l. English poet Percy Bysshe Shelley becomes known as one of the greatest lyric poets of English literature. Among his best-known poems are 'To a Skylark' and 'To the West Wind.' At age 29 he dies in a boating accident.

m. English poets Samuel Taylor Coleridge and William Wordsworth jointly publish Lyrical Ballads in 1798. The landmark collection contains some of the first great poems of the romantic school in England.

n. Dryden’s MacFlecknoe is a reply to Shadwell’s The Medal of John Bays directed against him.

o. Great writers like Aeschylus, Sophocles, and Euripides in tragedy, and Aristophanes in comedy, produced masterpieces before which the world has marveled. As in Greece, drama in England was in its beginning a religious thing.

p. Miracle plays and Mysteries afforded one of the favourite entertainments of the common people during the fourteenth and fifteenth centuries of England.

q. Seneca, one of the outstanding Stoic philosophers of Rome, by his verse tragedies exerted a profound influence upon the development of classical drama in Italy, France, and England when they were revived during the Renaissance. His ornate and rhetorical style, his regularity of form, his sensational themes of crime, horror, and revenge, his reflective and introspective qualities, and the Stoic fatalism of his characters were his chief attributions.

r. Lycidas, an elegy occasioned by the death of one who had been Milton’s fellow student at Cambridge, Tennyson’s In Memoriam, a less perfect elegy, but one in which love enters as well as art, Thyrsis of Matthew Arnold and the Adonais of Shelley are the notable English elegies.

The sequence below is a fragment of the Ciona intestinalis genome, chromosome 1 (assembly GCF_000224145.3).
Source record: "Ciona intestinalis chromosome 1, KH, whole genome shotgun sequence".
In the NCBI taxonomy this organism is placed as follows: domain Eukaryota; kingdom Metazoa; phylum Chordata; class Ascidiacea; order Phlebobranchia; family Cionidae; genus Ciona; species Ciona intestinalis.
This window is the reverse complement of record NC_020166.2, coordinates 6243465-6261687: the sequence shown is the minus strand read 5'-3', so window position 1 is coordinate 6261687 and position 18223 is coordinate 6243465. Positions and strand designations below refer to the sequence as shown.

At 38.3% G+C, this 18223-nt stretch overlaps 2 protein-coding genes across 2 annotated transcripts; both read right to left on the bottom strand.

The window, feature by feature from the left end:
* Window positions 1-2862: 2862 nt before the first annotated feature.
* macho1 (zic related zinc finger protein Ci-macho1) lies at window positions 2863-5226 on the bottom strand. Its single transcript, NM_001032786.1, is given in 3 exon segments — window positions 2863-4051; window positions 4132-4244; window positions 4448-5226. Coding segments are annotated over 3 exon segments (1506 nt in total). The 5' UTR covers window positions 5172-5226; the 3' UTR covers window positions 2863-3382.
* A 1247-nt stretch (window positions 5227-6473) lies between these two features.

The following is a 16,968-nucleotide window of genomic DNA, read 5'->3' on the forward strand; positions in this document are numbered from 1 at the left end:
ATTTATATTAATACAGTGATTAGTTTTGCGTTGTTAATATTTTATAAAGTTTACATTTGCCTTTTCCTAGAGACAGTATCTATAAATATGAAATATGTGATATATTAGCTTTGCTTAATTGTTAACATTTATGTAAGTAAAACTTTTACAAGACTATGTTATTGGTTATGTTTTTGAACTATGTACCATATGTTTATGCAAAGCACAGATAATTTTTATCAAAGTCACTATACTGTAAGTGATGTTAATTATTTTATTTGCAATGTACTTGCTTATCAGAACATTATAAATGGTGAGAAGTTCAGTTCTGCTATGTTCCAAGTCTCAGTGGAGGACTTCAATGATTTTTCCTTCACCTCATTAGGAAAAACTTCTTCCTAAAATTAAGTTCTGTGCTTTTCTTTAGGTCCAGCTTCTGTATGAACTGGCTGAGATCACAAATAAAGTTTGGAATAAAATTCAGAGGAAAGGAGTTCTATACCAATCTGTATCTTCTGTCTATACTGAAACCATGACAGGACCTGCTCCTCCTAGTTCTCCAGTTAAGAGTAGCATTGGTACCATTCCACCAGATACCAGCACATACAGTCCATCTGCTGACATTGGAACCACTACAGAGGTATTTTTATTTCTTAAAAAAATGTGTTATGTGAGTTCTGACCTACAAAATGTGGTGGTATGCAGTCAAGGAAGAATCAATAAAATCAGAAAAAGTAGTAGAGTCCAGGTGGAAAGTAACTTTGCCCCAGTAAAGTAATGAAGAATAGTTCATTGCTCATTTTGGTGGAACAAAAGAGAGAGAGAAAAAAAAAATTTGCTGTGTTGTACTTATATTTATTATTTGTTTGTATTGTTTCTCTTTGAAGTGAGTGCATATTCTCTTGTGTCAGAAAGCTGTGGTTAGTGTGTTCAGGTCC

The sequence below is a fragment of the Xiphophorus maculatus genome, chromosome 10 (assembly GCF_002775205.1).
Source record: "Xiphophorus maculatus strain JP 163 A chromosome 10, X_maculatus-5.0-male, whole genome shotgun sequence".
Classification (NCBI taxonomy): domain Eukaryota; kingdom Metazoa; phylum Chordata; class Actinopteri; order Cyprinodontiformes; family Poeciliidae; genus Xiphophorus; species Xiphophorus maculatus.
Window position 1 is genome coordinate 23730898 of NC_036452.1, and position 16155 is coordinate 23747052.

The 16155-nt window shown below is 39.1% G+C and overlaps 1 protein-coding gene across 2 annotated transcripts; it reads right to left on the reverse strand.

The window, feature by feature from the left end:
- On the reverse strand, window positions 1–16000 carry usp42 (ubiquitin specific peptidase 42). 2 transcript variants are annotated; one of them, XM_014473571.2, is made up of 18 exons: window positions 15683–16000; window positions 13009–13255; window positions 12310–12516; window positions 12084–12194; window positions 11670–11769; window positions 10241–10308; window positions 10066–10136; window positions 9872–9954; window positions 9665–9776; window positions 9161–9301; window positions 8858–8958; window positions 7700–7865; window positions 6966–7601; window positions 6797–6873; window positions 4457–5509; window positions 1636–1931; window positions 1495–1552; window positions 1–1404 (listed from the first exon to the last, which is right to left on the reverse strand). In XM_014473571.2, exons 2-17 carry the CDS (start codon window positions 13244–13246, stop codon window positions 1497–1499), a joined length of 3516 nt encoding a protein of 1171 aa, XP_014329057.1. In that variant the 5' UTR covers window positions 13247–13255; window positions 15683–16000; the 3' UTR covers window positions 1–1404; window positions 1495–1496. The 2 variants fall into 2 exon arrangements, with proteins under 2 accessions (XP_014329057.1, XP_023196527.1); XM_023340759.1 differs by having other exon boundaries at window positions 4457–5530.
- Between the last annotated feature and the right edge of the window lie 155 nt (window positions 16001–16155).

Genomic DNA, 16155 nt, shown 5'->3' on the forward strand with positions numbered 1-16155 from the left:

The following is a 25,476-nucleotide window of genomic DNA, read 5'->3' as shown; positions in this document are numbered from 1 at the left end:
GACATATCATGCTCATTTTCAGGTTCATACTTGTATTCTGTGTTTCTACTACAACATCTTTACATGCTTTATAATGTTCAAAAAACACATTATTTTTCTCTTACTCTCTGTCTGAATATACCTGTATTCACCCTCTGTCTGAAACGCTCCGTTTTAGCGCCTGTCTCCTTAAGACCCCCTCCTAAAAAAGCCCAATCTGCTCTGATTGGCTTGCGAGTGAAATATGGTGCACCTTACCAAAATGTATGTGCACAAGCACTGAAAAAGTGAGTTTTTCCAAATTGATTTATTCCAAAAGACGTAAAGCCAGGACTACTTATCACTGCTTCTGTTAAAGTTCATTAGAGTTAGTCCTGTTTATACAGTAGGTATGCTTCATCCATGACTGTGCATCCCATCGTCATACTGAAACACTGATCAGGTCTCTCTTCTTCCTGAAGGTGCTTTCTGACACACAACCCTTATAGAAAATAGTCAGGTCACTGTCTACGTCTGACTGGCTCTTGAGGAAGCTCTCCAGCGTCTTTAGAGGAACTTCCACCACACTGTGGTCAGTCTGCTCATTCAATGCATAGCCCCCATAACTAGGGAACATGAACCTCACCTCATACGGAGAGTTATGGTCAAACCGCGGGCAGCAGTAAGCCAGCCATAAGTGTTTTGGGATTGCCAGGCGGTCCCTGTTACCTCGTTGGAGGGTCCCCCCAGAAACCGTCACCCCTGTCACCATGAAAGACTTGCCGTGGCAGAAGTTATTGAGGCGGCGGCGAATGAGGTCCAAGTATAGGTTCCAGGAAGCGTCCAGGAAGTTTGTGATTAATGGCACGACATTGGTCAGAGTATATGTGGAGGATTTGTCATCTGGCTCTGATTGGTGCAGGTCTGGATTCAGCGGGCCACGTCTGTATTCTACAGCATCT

s. In Browning's treatment of the subject there is something a trace of his Puritan and Liberal upbringing.

t. Miracle plays, in the strict sense of the term, were dramatic representations of miracles performed by saints; Mysteries, of incidents from the New Testament and elsewhere, bearing upon the fundamental principles of Roman Catholicism.

u. In England, after Richard Brinsley Sheridan, the drama remained at a low level of production.

v. Harper Lee's 'To kill a Mockingbird' (1960) is a classic work of African American literature.

w. Dr Johnson was a teacher too and one of his students, David Garrick, later famous as an actor, became a lifelong friend of him.
x. What Chaucer has done in the 14th century England in his Prologue to the Canterbury Tales, Pope in the 18th century in his Rope of the Lock and Tennyson in the 19th century England in his poems, R. K. Narayan has done the same in his novels of the 20th century India.

y. English comedy can be divided into Five groups, namely ‘romantic comedy’, ‘comedy of manners’, ‘comedy of hunours’, ‘sentimental comedy’ and the ‘tragi-comedy’ or ‘dark comedy’.
z. “Over all the world  Men move unhoming, and eternally
      Concerned: a swarm of bees who have lost their queen.”---- Christopher Fry (1907 - ) British playwright. Venus Observed.

Ref: Wikipedia, Literary Timelines, History of English Literature- Albert